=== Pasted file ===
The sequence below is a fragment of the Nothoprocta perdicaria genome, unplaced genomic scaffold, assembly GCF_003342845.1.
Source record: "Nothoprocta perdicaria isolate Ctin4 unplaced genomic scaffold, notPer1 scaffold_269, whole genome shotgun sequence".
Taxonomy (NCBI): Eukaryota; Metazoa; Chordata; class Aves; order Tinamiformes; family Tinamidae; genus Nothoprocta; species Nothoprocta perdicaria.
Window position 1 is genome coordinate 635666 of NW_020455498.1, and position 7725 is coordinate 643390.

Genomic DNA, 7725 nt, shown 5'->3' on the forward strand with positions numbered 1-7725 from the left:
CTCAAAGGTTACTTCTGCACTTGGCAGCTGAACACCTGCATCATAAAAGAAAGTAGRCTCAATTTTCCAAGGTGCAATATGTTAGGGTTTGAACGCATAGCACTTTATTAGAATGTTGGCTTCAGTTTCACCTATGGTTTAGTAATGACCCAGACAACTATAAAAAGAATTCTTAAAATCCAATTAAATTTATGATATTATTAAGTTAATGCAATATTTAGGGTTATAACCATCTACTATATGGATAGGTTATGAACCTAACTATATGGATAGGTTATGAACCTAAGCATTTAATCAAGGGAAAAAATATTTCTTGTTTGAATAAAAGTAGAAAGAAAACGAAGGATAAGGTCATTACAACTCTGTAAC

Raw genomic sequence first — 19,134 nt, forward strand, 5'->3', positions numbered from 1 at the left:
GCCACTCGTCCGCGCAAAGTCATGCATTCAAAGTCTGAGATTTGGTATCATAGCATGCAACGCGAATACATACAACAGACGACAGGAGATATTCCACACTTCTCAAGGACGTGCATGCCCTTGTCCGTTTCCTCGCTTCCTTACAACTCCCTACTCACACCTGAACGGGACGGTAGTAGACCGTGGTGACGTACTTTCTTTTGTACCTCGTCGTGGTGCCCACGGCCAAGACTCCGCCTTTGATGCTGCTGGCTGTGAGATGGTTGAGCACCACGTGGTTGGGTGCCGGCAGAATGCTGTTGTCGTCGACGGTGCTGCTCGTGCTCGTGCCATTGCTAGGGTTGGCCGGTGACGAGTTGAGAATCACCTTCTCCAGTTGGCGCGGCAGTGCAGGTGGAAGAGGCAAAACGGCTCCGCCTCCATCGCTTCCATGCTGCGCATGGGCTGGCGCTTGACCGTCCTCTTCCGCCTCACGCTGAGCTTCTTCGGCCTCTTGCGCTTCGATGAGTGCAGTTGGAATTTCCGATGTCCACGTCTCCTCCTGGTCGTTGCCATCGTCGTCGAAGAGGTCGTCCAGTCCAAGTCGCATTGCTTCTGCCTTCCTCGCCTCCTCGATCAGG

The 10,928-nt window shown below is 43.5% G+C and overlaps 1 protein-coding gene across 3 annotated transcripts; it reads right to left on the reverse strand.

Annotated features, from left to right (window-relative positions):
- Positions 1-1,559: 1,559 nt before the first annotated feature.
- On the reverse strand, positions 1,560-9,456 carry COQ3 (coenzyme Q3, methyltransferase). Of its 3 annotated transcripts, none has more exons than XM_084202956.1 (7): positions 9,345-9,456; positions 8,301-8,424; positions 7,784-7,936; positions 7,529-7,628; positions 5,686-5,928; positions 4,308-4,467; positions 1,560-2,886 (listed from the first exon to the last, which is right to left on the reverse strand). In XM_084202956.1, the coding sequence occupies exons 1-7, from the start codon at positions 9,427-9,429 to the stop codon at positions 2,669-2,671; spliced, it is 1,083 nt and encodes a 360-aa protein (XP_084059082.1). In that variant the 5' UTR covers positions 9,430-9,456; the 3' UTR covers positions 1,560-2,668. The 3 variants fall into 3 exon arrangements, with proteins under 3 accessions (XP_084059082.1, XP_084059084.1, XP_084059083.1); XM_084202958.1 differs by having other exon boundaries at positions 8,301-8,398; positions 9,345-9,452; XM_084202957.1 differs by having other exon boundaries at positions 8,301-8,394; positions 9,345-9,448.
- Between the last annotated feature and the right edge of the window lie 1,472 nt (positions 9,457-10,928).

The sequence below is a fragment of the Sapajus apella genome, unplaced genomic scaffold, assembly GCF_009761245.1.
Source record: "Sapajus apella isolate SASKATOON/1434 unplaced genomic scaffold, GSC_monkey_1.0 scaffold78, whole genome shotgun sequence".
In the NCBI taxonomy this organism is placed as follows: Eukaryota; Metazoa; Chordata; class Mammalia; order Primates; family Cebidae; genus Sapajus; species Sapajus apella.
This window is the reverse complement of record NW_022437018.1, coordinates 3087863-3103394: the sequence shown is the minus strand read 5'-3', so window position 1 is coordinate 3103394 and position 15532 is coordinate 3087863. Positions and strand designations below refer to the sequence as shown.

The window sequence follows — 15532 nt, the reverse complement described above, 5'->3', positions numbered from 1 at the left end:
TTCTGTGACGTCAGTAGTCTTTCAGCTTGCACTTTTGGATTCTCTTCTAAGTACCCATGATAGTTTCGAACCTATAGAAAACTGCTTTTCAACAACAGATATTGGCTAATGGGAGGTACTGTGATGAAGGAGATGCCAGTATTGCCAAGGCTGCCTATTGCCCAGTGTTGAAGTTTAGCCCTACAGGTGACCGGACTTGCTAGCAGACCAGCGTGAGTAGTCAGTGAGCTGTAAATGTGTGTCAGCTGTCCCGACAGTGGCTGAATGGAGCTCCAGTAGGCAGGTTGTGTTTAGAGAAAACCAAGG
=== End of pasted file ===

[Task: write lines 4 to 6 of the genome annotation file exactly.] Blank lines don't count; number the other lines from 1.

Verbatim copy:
Window position 1 is genome coordinate 635666 of NW_020455498.1, and position 7725 is coordinate 643390.

Genomic DNA, 7725 nt, shown 5'->3' on the forward strand with positions numbered 1-7725 from the left:
CTCAAAGGTTACTTCTGCACTTGGCAGCTGAACACCTGCATCATAAAAGAAAGTAGRCTCAATTTTCCAAGGTGCAATATGTTAGGGTTTGAACGCATAGCACTTTATTAGAATGTTGGCTTCAGTTTCACCTATGGTTTAGTAATGACCCAGACAACTATAAAAAGAATTCTTAAAATCCAATTAAATTTATGATATTATTAAGTTAATGCAATATTTAGGGTTATAACCATCTACTATATGGATAGGTTATGAACCTAACTATATGGATAGGTTATGAACCTAAGCATTTAATCAAGGGAAAAAATATTTCTTGTTTGAATAAAAGTAGAAAGAAAACGAAGGATAAGGTCATTACAACTCTGTAAC